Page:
One of the redeeming features of the drum pads is they can be played using different velocity modes: variable velocity, at full 127 velocity, or in 12-step mode, where the last note played is mapped out over the 12 pads at incremental velocity levels – I found this useful for programming drums with very precise velocity control e.g. hi hat patterns.
Enough about the bloody drum pads, the big rubber pitch and modulation wheels hang out in the left corner and light up in the dark. Very cool, I had lots of fun with these, but I’m that kind of guy.
The MPK49 has got a very nifty performance mode that allows you to lock to your sequencer’s tempo and play with the in-built arpeggiator. It has fully tweakable arp modes, range, gate and swing. The drum pads have their own note repeat mode that is a similar kind of thing. The combination of these two features will allow somebody with the rhythm of a white man like me to whip up some very musical sounding chords, melodies and rhythms in no time at all.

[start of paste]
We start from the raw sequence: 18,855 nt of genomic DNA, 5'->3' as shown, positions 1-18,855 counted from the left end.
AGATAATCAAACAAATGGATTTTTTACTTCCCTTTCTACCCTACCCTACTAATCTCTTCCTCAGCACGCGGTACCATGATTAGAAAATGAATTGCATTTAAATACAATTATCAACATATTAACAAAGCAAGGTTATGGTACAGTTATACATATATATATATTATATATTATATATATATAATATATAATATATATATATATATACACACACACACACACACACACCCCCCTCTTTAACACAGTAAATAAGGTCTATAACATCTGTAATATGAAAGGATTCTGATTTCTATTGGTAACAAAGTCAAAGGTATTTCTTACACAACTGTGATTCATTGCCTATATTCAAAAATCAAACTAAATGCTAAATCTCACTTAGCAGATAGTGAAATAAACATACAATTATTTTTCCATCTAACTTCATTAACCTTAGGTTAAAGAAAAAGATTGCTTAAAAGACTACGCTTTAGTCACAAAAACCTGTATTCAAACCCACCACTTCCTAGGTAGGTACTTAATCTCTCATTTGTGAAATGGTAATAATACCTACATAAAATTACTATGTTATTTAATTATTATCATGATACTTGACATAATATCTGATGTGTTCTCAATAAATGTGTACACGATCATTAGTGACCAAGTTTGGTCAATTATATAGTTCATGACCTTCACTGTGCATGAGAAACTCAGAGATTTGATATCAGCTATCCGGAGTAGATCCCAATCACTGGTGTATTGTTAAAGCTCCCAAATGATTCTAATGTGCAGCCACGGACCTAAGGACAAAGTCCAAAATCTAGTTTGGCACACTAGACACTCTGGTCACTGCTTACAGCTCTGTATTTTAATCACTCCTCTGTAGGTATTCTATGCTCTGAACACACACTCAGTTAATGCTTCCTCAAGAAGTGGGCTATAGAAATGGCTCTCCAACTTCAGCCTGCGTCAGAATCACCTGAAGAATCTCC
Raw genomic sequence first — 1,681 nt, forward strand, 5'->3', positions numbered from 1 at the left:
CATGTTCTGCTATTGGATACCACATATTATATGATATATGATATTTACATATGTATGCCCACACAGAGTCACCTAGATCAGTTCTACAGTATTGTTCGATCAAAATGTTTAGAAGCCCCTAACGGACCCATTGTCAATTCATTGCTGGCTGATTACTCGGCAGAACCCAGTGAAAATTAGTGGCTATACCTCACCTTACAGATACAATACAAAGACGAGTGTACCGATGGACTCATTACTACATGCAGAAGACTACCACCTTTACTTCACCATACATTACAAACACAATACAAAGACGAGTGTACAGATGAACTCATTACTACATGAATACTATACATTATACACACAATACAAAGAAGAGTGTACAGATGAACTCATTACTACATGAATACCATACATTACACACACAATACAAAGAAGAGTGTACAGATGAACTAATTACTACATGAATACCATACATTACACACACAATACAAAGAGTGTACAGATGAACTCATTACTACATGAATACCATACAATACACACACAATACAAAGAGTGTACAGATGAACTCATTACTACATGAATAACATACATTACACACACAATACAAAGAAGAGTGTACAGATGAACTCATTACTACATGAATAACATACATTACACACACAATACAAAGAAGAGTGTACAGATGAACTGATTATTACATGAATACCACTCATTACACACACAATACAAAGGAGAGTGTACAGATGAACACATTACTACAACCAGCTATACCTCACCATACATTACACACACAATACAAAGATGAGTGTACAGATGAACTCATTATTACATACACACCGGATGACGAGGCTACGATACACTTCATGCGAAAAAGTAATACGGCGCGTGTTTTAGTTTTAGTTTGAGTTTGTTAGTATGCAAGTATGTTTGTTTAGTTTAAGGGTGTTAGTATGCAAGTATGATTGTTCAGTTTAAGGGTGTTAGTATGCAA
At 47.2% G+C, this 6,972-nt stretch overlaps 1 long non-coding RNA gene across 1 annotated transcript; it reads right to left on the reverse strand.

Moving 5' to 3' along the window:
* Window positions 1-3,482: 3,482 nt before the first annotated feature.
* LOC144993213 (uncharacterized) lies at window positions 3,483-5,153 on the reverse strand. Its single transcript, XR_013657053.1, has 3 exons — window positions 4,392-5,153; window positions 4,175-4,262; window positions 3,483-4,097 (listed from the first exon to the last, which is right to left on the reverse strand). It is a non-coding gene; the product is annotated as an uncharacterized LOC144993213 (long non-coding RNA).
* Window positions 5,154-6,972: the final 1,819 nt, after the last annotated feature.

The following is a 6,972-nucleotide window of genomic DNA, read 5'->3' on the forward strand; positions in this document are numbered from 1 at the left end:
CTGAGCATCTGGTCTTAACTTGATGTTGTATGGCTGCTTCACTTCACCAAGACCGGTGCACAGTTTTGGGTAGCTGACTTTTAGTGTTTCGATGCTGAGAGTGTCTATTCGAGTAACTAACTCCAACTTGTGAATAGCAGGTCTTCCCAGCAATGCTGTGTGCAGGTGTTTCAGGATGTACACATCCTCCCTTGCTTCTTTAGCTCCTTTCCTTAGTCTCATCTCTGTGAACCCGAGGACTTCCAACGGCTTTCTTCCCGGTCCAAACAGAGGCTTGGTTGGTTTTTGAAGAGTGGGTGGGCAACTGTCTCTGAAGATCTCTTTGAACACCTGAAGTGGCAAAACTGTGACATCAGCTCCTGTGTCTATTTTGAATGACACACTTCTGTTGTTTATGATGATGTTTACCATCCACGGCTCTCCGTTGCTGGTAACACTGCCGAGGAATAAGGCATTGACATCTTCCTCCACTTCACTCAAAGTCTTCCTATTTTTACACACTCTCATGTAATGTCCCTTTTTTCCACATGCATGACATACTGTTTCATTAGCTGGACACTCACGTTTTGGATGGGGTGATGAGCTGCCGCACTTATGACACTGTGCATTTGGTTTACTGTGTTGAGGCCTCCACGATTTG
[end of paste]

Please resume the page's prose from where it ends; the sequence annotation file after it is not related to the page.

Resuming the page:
One of my favourite parts of playing with the MPK49 was assigning all sorts of things in Ableton functions to the knobs, buttons and sliders. I simply clicked on MIDI learn mode in the software, moved the hardware and was ready to tweak to my nerdy heart’s delight.
Natively, the 8 sliders control volume, the 8 rotary knobs control the macros of any selected channel and the buttons toggle record arm on and off. These can easily be re-assigned using the MIDI learn mode, but why bother when you have 3 banks in total x 8 knobs, buttons and sliders. Even I thought that was a little over the top control.